Apoptosis

, Volume 19, Issue 1, pp 117–134

Glutathione depletion regulates both extrinsic and intrinsic apoptotic signaling cascades independent from multidrug resistance protein 1

  • Rodrigo Franco
  • Carl D. Bortner
  • Ingo Schmitz
  • John A. Cidlowski
Original Paper

DOI: 10.1007/s10495-013-0900-0

Cite this article as:
Franco, R., Bortner, C.D., Schmitz, I. et al. Apoptosis (2014) 19: 117. doi:10.1007/s10495-013-0900-0

Abstract

Glutathione (GSH) depletion is an important hallmark of apoptosis. We previously demonstrated that GSH depletion, by its efflux, regulates apoptosis by modulation of executioner caspase activity. However, both the molecular identity of the GSH transporter(s) involved and the signaling cascades regulating GSH loss remain obscure. We sought to determine the role of multidrug resistance protein 1 (MRP1) in GSH depletion and its regulatory role on extrinsic and intrinsic pathways of apoptosis. In human lymphoma cells, GSH depletion was stimulated rather than inhibited by pharmacological blockage of MRP1 with MK571. GSH loss was dependent on initiator caspases 8 and 9 activity. Genetic knock-down (>60 %) of MRP1 by stable transfection with short hairpin small interfering RNA significantly reduced MRP1 protein levels, which correlated directly with the loss of MRP1-mediated anion transport. However, GSH depletion and apoptosis induced by both extrinsic and intrinsic pathways were not affected by MRP1 knock-down. Interestingly, stimulation of GSH loss by MK571 also enhanced the initiator phase of apoptosis by stimulating initiator caspase 8 and 9 activity and pro-apoptotic BCL-2 interacting domain cleavage. Our results clearly show that caspase-dependent GSH loss and apoptosis are not mediated by MRP1 proteins and that GSH depletion stimulates the initiation phase of apoptosis in lymphoid cells.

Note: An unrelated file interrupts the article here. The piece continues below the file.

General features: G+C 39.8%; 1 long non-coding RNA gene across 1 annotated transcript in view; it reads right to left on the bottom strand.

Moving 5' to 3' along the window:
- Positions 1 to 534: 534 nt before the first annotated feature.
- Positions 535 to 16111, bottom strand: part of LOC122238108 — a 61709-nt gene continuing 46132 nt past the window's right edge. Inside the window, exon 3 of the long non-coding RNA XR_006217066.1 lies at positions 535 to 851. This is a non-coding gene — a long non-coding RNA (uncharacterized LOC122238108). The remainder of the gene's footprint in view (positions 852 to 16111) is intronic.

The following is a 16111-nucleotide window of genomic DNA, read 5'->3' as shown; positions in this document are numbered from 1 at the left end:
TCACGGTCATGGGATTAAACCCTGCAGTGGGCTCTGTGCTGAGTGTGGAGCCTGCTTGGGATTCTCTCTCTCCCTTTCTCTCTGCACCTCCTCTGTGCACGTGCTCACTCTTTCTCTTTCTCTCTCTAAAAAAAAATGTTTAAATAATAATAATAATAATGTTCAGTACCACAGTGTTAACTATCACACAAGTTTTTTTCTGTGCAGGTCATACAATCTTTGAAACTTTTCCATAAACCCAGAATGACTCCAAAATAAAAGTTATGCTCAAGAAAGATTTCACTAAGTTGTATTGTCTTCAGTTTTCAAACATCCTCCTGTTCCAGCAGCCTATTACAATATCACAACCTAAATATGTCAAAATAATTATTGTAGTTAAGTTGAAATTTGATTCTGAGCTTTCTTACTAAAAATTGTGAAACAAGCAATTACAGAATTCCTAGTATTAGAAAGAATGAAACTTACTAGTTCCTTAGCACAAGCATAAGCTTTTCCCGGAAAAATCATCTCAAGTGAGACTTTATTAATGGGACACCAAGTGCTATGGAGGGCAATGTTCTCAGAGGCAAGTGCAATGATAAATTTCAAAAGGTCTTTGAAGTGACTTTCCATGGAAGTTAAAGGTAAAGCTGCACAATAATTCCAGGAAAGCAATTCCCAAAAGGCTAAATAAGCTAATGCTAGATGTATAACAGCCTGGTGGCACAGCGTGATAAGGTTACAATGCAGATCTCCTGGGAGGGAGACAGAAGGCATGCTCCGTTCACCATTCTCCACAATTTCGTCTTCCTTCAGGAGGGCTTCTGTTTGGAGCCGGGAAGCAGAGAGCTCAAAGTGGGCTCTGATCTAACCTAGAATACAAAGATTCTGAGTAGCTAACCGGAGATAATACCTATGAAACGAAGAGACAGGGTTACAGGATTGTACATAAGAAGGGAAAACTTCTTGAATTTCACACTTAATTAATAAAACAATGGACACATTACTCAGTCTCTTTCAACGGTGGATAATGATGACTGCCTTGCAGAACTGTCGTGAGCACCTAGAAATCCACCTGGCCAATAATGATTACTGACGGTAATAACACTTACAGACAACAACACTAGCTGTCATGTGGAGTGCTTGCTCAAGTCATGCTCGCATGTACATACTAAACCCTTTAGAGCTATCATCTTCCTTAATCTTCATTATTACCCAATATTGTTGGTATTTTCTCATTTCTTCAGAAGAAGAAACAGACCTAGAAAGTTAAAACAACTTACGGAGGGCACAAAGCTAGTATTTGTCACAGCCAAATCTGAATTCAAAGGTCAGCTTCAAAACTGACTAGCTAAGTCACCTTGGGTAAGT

Keywords

GlutathioneExtrinsicIntrinsicMRP1Multidrug resistanceMK571

Abbreviations

ABCC1

ATP-binding cassette, subfamily C, member 1

ABCG2

ATP-binding cassette (ABC) transporter, the subfamily G member 2

Apaf1

Apoptotic protease activating factor 1

Bcl-2

B-cell lymphoma 2

BID

BCL-2 interacting domain

Caspase

Cysteine-aspartic proteases or cysteine-dependent aspartate-directed proteases

CF

5-Carboxyfluorescein

CFDA

5-Carboxyfluorescein diacetate

C8DF

Caspase 8 deficient cells, I9.2 clone

C9DF

Caspase 9 deficient cells, JMR clone

C9RE

Caspase 9 deficient cells where caspase 9 has been re-introduced

Cyt C

Cytochrome C

CFTR

Cystic fibrosis transmembrane conductance regulator

DISC

Death-inducing signaling complex

DMSO

Dimethyl sulfoxide

FACS

Fluorescence activated cell sorting

FADD

Fas-associated protein with death domain

FADDDF

FADD deficient jurkat cells, I2.1 clone

FasL

Fas ligand

FLIP

Cellular FLICE-inhibitory protein

GLAST

Glutamate/aspartate transporters

GSH

Glutathione

GSSG

Glutathione disulfide

mBCl

Monochlorobimane

MMP

Mitochondrial membrane potential

MOMP

Mitochondrial outer membrane permeabilization

MRP1

Multidrug resistance protein 1

NAC

N-acetyl-l-gysteine

NF-κB

Nuclear factor kappa-light-chain-enhancer of activated B cells

Nrf2

Nuclear factor (erythroid-derived 2)-like 2

OA

Organic anions

OATP

Organic anion transporting polypeptides

PI

Propidium iodide

ROS

Reactive oxygen species

RNS

Reactive nitrogen species

TNFα

Tumor necrosis factor-alpha

UVC

Ultraviolet C light

XIAP

X-linked inhibitor of apoptotic proteases

Copyright information

© Springer Science+Business Media New York (outside the USA) 2013

Authors and Affiliations

  • Rodrigo Franco
    • 1
  • Carl D. Bortner
    • 2
  • Ingo Schmitz
    • 3
    • 4
  • John A. Cidlowski
    • 2
  1. 1.Redox Biology Center, School of Veterinary Medicine and Biomedical SciencesUniversity of Nebraska-LincolnLincolnUSA
  2. 2.Laboratory of Signal Transduction, National Institute of Environmental Health Sciences (NIEHS)National Institutes of Health (NIH)Research Triangle ParkUSA
  3. 3.Laboratory of Systems-oriented Immunology and Inflammation Research, Institute of Molecular and Clinical ImmunologyOtto-von-Guericke University MagdeburgMagdeburgGermany
  4. 4.Division of Immune ControlHelmholtz Centre for Infection ResearchBrunswickGermany